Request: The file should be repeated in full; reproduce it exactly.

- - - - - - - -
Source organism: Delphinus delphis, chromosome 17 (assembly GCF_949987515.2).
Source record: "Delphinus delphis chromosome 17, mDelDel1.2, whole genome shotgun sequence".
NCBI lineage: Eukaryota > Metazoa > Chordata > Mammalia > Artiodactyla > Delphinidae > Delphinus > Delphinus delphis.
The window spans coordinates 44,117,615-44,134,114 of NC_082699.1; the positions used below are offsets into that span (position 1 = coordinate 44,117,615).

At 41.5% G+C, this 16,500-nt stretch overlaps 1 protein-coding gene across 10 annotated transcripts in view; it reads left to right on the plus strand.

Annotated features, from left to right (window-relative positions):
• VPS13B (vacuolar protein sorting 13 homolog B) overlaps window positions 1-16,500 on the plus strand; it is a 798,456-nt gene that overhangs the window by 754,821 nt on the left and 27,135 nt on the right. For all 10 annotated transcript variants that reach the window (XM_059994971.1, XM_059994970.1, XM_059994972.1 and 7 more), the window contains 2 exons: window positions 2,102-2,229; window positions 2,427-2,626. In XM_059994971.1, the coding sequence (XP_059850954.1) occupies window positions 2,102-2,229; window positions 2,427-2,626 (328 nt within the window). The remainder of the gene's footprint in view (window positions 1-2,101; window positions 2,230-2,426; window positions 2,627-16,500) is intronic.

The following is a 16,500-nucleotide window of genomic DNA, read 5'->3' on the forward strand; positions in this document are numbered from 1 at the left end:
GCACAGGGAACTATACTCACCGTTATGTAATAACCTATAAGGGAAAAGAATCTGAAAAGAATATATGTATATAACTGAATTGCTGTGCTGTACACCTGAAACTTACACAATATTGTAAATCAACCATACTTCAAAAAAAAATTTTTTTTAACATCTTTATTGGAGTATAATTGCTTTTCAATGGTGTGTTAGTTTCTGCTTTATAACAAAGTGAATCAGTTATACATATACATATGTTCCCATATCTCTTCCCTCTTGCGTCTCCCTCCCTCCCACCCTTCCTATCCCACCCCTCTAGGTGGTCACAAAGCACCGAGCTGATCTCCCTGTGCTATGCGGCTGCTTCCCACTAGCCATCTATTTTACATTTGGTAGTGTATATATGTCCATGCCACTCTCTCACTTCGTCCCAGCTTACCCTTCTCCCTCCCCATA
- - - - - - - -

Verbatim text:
Source organism: Delphinus delphis, chromosome 17 (assembly GCF_949987515.2).
Source record: "Delphinus delphis chromosome 17, mDelDel1.2, whole genome shotgun sequence".
NCBI lineage: Eukaryota > Metazoa > Chordata > Mammalia > Artiodactyla > Delphinidae > Delphinus > Delphinus delphis.
The window spans coordinates 44,117,615-44,134,114 of NC_082699.1; the positions used below are offsets into that span (position 1 = coordinate 44,117,615).

At 41.5% G+C, this 16,500-nt stretch overlaps 1 protein-coding gene across 10 annotated transcripts in view; it reads left to right on the plus strand.

Annotated features, from left to right (window-relative positions):
• VPS13B (vacuolar protein sorting 13 homolog B) overlaps window positions 1-16,500 on the plus strand; it is a 798,456-nt gene that overhangs the window by 754,821 nt on the left and 27,135 nt on the right. For all 10 annotated transcript variants that reach the window (XM_059994971.1, XM_059994970.1, XM_059994972.1 and 7 more), the window contains 2 exons: window positions 2,102-2,229; window positions 2,427-2,626. In XM_059994971.1, the coding sequence (XP_059850954.1) occupies window positions 2,102-2,229; window positions 2,427-2,626 (328 nt within the window). The remainder of the gene's footprint in view (window positions 1-2,101; window positions 2,230-2,426; window positions 2,627-16,500) is intronic.

The following is a 16,500-nucleotide window of genomic DNA, read 5'->3' on the forward strand; positions in this document are numbered from 1 at the left end:
GCACAGGGAACTATACTCACCGTTATGTAATAACCTATAAGGGAAAAGAATCTGAAAAGAATATATGTATATAACTGAATTGCTGTGCTGTACACCTGAAACTTACACAATATTGTAAATCAACCATACTTCAAAAAAAAATTTTTTTTAACATCTTTATTGGAGTATAATTGCTTTTCAATGGTGTGTTAGTTTCTGCTTTATAACAAAGTGAATCAGTTATACATATACATATGTTCCCATATCTCTTCCCTCTTGCGTCTCCCTCCCTCCCACCCTTCCTATCCCACCCCTCTAGGTGGTCACAAAGCACCGAGCTGATCTCCCTGTGCTATGCGGCTGCTTCCCACTAGCCATCTATTTTACATTTGGTAGTGTATATATGTCCATGCCACTCTCTCACTTCGTCCCAGCTTACCCTTCTCCCTCCCCATA